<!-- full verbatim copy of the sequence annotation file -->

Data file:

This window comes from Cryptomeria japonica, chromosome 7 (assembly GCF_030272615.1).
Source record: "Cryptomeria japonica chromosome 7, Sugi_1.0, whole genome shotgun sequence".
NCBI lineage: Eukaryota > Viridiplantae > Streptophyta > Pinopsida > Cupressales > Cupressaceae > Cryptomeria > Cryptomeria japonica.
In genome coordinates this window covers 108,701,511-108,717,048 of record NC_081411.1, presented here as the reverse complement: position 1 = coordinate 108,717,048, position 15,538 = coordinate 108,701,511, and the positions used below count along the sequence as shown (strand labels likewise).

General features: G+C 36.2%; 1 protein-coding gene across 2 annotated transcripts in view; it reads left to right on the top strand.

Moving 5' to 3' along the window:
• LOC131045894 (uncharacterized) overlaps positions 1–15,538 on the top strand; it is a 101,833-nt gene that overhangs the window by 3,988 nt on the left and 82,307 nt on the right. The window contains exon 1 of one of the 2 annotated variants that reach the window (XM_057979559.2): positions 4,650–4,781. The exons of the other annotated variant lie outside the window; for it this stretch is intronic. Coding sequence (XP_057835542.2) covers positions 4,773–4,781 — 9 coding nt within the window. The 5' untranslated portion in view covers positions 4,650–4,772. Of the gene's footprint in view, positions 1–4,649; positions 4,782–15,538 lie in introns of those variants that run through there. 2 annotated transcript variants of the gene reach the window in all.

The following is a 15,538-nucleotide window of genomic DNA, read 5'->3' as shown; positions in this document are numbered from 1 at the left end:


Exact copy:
This window comes from Cryptomeria japonica, chromosome 7 (assembly GCF_030272615.1).
Source record: "Cryptomeria japonica chromosome 7, Sugi_1.0, whole genome shotgun sequence".
NCBI lineage: Eukaryota > Viridiplantae > Streptophyta > Pinopsida > Cupressales > Cupressaceae > Cryptomeria > Cryptomeria japonica.
In genome coordinates this window covers 108,701,511-108,717,048 of record NC_081411.1, presented here as the reverse complement: position 1 = coordinate 108,717,048, position 15,538 = coordinate 108,701,511, and the positions used below count along the sequence as shown (strand labels likewise).

General features: G+C 36.2%; 1 protein-coding gene across 2 annotated transcripts in view; it reads left to right on the top strand.

Moving 5' to 3' along the window:
• LOC131045894 (uncharacterized) overlaps positions 1–15,538 on the top strand; it is a 101,833-nt gene that overhangs the window by 3,988 nt on the left and 82,307 nt on the right. The window contains exon 1 of one of the 2 annotated variants that reach the window (XM_057979559.2): positions 4,650–4,781. The exons of the other annotated variant lie outside the window; for it this stretch is intronic. Coding sequence (XP_057835542.2) covers positions 4,773–4,781 — 9 coding nt within the window. The 5' untranslated portion in view covers positions 4,650–4,772. Of the gene's footprint in view, positions 1–4,649; positions 4,782–15,538 lie in introns of those variants that run through there. 2 annotated transcript variants of the gene reach the window in all.

The following is a 15,538-nucleotide window of genomic DNA, read 5'->3' as shown; positions in this document are numbered from 1 at the left end: